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Saturday, October 4, 2014

Loss and Grief


I left my previous job in April, after nearly 26 years.

It’s been so exciting to start a career with a new company, whose beliefs line up with mine and really believe it’s all about the people.

This was really a big deal.  I used to be the poster child for loyalty for my old company. I used to joke that I’d get a tattoo with the company logo on it……so glad I didn’t now.

When I left, I took 2 great employees with me.  One of them struggled a little with leaving and felt sad, while still excited.

It wasn’t until this past weekend that I had any feelings of sadness.

As I mentioned before, we recently renovated our dining room and living room, just finishing the floors last week.  As I brought things back into the house and placing them in their appropriate spots, all the awards I had won from my previous job were in a box and I was placing them with care.
Symbolically, I was going to get them all to fit in the bottom few shelves and leave the top shelf for awards from my new company.

As I thought about that, the tears finally came. It’s been over 5 months since I’ve left and I finally started crying and grieving for this significant change in my life.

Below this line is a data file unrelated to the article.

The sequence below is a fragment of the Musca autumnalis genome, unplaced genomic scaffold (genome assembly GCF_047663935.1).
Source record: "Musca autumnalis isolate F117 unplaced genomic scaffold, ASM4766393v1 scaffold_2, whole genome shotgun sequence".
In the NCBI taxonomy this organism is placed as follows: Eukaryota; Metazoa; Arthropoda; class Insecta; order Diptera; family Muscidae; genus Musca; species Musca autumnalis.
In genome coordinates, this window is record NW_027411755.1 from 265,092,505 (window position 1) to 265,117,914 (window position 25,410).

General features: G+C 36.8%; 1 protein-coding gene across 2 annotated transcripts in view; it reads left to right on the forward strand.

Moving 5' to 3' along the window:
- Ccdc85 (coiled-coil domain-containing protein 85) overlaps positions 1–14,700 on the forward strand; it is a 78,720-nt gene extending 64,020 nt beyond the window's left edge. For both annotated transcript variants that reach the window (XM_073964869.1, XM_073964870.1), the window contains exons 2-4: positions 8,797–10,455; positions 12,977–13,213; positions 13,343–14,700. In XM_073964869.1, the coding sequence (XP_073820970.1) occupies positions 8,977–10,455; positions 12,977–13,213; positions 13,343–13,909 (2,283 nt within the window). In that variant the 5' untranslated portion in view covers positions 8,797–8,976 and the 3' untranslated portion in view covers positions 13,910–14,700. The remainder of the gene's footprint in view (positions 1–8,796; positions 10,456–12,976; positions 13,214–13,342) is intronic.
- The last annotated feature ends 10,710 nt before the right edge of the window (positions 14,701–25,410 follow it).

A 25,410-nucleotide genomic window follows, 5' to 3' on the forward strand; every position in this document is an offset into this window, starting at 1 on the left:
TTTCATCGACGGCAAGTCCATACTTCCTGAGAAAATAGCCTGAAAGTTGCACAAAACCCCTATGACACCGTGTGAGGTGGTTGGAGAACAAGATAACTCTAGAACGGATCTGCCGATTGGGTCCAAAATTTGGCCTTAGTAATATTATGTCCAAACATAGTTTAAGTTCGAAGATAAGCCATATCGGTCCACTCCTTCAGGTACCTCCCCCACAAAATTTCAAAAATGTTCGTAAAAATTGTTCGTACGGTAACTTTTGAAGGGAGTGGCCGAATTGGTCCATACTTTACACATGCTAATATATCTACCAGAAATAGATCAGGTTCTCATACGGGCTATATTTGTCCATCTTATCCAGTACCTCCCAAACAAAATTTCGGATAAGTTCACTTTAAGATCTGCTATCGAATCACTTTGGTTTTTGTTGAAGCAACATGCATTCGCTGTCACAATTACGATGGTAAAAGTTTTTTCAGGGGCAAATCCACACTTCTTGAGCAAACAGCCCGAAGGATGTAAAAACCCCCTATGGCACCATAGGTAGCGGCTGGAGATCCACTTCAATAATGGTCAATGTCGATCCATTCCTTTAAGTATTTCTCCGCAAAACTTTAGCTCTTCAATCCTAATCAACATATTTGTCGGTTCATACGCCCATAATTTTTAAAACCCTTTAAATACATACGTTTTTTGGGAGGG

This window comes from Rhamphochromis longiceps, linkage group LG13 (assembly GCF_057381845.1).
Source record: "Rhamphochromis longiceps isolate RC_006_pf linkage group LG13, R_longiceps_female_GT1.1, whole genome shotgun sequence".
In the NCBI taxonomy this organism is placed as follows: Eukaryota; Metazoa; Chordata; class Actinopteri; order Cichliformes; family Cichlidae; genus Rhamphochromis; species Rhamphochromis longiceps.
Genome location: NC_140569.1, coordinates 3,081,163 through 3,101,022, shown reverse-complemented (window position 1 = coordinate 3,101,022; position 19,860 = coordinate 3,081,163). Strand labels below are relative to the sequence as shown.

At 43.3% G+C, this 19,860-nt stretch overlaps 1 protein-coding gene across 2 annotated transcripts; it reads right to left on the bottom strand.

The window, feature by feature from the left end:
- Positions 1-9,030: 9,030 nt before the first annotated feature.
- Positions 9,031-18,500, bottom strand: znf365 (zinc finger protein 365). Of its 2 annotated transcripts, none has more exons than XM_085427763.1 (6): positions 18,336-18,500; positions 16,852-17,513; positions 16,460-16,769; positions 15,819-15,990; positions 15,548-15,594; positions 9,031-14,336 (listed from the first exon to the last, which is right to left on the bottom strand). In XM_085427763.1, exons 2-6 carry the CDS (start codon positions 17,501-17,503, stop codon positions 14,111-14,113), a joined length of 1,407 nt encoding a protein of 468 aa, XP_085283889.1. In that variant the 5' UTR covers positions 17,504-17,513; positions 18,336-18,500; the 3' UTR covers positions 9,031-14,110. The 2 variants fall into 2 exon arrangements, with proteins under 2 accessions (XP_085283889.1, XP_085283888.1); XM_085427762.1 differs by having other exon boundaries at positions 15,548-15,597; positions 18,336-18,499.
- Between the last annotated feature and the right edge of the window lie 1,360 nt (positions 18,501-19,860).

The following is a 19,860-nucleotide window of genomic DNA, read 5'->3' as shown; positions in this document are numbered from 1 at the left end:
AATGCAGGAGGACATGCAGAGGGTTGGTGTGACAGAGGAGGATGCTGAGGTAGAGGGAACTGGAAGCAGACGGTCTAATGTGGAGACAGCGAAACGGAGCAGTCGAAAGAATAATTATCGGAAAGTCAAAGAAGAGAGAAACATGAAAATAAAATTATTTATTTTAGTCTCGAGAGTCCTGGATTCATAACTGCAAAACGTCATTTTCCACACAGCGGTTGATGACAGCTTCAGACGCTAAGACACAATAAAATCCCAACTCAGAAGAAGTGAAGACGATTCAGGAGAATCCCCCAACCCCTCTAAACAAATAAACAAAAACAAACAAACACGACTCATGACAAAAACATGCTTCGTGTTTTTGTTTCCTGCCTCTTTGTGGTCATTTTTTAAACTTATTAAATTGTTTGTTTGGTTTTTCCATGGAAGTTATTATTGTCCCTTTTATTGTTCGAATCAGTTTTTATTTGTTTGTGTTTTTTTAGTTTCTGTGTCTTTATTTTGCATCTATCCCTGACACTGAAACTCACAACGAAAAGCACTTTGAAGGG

I don’t regret the move a bit. I’m much happier where I’m at. 

I was grieving for what could have been though. Things used to be so much better with the last company than they are for employees now. It makes me sad how the human element is missing altogether now, and of course, their results are nowhere near as good as they were when they took care of their employees.

I can imagine this is similar to what our kids that are adopted from foster care feel.

It’s okay to be happy with your new family, being loved, being spoiled and still grieve and feel sad, despite the abuse in the past.  The first families should have taken care of these babies. There should be no need for foster care. I grieve for the childhood my child never had.  I know she grieves even more.

Of course, most of the kids adopted from foster care have behavior issues, they’re grieving.  It’s still a loss even if it’s a life you want to continue to experience.  These kids loved their biological parents and the bio’s in many cases loved these kids too, they just didn’t know how to love the correct way.

So as I grieve over the life with the company that had bosses that mistreated me, I understand so much better how my child can still grieve for those that didn’t protect her as a child.

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